In today’s world, more and more things are running virtualized. Increasingly popular are those little things called “containers”. I feel like these are slowly replacing the “old” fully fledged virtual machines (VMs) in many areas. Yet they still exist and I still use them quite frequently.
The following talks mostly about my own typical server setup, which is Debian + VirtualBox. However, principles may apply to different setup types (non-Debian, containers) too.
When running a VM on a server, I often need to assign them dedicated IP addresses. How I do this depends a little on the host and the VM, but for my Debian + VirtualBox setups in the past I relied on a very old guide from Hetzner (partially still available here, german only). The guide pretty much suggested this config:
iface virbr1 inet static
address (Host IP)
pre-up brctl addbr virbr1
up ip route add (Additional IPv4)/32 dev virbr1
down ip route del (Additional IPv4)/32 dev virbr1
(This shows IPv4 only – IPv6 is highly similar, with inet6 instead of inet, all netmasks replaced by IPv6 compatible syntax and ip -6 instead of ip)
This is something that you would put into
/etc/network/interfaces and then tell VirtualBox to use that interface as a bridge. Then you could configure the guest as you would configure a host by putting the additional IP as static IP and setting the host IP as gateway.
What this technically does is it creates a new interface using brctl (command from the bridge-utils package) which is then configured as some type of “fake bridge”, because we don’t actually assign it an interface to bridge to. Instead we tell the kernel that we want packages to our additional IP get forwarded into this virtual interface, where it gets picked up by our VM [This obviously requires forwarding enabled in the kernel, e.g
net.ipv4.ip_forward=1 for IPv4 and
net.ipv6.conf.all.forwarding=1 for IPv6].
This used to work nicely for quite a few years – I believe I’ve been using this setup since either Debian jessie or stretch – somewhere around that. However, on upgrading to Debian bullseye, it broke – the VMs would no longer receive any packets.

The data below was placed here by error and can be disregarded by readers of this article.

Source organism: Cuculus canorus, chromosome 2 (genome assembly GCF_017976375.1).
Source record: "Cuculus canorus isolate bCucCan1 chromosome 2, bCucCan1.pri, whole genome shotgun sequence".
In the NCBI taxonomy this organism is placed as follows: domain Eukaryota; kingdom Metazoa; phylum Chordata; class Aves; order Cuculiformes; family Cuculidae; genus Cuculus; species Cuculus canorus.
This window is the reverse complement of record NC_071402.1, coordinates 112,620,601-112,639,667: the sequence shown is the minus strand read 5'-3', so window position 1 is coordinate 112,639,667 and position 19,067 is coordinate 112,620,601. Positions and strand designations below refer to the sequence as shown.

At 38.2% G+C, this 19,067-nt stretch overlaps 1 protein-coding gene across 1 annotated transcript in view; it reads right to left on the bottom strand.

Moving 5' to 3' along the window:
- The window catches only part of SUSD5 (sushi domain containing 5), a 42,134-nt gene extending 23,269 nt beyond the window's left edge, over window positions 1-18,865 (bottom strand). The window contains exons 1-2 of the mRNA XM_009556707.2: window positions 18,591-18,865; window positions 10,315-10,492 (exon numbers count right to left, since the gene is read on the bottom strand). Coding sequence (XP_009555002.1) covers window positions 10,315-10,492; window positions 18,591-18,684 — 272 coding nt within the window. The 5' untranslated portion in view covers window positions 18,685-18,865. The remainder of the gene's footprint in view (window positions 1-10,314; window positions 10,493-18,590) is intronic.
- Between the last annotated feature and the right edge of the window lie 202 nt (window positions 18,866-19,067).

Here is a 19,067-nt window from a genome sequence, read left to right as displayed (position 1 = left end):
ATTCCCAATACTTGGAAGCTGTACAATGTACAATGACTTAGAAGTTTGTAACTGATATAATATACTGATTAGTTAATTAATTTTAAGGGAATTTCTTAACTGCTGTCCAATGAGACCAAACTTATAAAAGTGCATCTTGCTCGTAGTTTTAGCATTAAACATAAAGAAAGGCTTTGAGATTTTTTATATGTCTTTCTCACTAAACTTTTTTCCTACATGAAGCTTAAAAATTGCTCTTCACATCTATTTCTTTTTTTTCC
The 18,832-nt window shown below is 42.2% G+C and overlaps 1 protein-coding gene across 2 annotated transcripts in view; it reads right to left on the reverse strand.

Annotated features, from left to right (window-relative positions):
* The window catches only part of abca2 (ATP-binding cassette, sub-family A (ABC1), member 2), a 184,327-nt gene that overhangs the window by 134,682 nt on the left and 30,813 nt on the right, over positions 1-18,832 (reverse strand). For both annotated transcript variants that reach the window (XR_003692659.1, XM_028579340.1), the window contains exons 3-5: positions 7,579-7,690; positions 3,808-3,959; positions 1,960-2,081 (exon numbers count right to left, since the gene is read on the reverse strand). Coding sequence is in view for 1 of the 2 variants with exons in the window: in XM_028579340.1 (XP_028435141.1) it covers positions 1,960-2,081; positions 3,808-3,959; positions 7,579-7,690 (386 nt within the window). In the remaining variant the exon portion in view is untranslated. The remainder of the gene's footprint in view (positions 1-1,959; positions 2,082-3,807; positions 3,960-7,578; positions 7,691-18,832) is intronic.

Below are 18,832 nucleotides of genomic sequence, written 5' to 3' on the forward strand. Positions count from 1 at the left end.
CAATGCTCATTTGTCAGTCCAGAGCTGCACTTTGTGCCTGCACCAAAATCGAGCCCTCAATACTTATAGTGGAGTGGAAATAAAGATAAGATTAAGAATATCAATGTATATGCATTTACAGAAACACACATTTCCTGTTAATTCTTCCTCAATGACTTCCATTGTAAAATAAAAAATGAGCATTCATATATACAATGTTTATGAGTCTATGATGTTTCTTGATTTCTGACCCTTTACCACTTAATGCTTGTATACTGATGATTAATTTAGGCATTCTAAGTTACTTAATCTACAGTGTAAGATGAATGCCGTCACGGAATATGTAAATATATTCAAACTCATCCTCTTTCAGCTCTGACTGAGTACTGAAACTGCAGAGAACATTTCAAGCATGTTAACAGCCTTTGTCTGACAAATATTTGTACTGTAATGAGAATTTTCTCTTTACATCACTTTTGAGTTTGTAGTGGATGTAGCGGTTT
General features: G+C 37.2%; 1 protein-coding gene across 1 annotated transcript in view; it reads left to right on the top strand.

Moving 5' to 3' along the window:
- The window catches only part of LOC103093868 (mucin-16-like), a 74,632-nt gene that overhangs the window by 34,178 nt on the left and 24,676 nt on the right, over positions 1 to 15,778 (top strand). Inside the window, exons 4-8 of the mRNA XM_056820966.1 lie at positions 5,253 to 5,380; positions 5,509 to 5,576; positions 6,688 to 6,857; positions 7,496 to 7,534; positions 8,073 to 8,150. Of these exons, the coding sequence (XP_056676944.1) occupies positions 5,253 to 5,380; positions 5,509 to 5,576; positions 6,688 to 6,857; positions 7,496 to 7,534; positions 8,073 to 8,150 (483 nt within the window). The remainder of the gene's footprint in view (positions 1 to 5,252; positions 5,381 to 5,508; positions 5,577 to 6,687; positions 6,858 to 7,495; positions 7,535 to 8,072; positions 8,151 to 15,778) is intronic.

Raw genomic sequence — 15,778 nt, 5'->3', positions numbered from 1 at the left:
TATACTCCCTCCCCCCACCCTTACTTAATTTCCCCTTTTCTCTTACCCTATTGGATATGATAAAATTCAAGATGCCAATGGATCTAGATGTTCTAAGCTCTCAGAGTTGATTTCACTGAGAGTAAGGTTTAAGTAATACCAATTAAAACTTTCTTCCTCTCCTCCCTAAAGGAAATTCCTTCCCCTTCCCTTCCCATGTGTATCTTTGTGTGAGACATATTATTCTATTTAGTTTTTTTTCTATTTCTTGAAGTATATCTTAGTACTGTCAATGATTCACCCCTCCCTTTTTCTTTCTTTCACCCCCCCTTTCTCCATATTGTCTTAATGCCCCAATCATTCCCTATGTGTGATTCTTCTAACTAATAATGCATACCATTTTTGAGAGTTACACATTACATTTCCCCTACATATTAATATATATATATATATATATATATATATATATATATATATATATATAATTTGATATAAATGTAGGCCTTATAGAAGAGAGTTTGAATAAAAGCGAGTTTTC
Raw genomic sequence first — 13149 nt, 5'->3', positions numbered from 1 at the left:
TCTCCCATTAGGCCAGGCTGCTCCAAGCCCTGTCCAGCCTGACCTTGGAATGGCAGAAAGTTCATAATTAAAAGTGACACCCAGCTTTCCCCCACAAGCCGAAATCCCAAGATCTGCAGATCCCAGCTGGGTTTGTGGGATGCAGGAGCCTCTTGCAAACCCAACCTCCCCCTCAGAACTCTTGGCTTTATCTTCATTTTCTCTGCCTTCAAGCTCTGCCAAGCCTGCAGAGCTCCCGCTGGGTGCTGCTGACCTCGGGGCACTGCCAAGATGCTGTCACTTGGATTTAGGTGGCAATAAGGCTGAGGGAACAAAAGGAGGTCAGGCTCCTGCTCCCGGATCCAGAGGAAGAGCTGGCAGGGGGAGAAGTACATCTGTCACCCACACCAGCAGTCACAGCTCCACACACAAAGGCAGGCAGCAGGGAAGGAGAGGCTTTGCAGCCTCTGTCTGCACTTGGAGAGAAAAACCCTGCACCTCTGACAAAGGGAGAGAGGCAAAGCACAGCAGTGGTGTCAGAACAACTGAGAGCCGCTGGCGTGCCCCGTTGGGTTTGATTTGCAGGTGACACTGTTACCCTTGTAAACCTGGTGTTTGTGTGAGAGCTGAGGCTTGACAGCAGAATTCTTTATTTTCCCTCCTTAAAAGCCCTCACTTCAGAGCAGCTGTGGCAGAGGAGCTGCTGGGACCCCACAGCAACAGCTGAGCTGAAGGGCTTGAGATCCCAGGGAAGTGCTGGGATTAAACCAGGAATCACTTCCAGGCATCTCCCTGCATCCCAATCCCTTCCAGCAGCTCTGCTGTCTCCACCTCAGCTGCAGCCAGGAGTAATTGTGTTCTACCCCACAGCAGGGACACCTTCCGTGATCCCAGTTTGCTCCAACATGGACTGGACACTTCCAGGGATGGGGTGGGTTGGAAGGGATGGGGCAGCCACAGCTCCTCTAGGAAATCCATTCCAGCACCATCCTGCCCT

I’m still not sure what broke it – the new 5.10 kernel or a change in bridge-utils probably1 – but I found a solution, hence this blog post. Instead of creating a “fake bridge”, just use a tuntap virtual interface. My new workflow is like this:
Have a bashscript running on boot that pretty much does this:
ip tuntap add mode tap virbr1
ip addr add <Host IP> dev virbr1
ip link set virbr1 up
ip [-6] route add <Dedicated IP>/<Netmask> dev virbr1
(I’ve retained the “virbr1” interface name from the example above for consistency)
You can probably convert the above bash script into a syntax compatible with /etc/network/interfaces, but I decided to not bother with that – nowadays theres often additional network management software installed which just interferes with the old file.
The approach is functionally still the same: It’s a routed configuration that forwards packets from the incoming physical interface to the virtual tuntap interface, where they get picked up by the VM – and vice versa for outbound packets. The use of the tuntap interface just avoids the bridged interface, which doesn’t work anymore anyway.
This approach seems to be suggested by the new Hetzner documentation, altough they lack examples on how to setup such a tap interface – hence my example above.
For full completeness, I will also shortly show how to configure a VM to use this virtual interface:
First of all, make sure IPv4/IPv6 packet forwarding is on – it’s not going to work otherwise. Second, configure VirtualBox to use the virtual interface as a “bridged adapter”, like this:
If you don’t have a GUI for VirtualBox, you will need to figure out the VBoxManage command to do the same thing – good luck with that.
Then, configure your guest like this (example for /etc/network/interfaces)
iface enp0s8 inet static
address <Dedicated IP>
gateway <Host IP>
(The name of the interface – enp0s8 – depends on how your guest OS names the bridged adapter from VirtualBox – check
ip a on the guest)
And that’s it. That’s the very short tutorial on how to assign your VM’s dedicated IP addresses (v4 or v6, or both).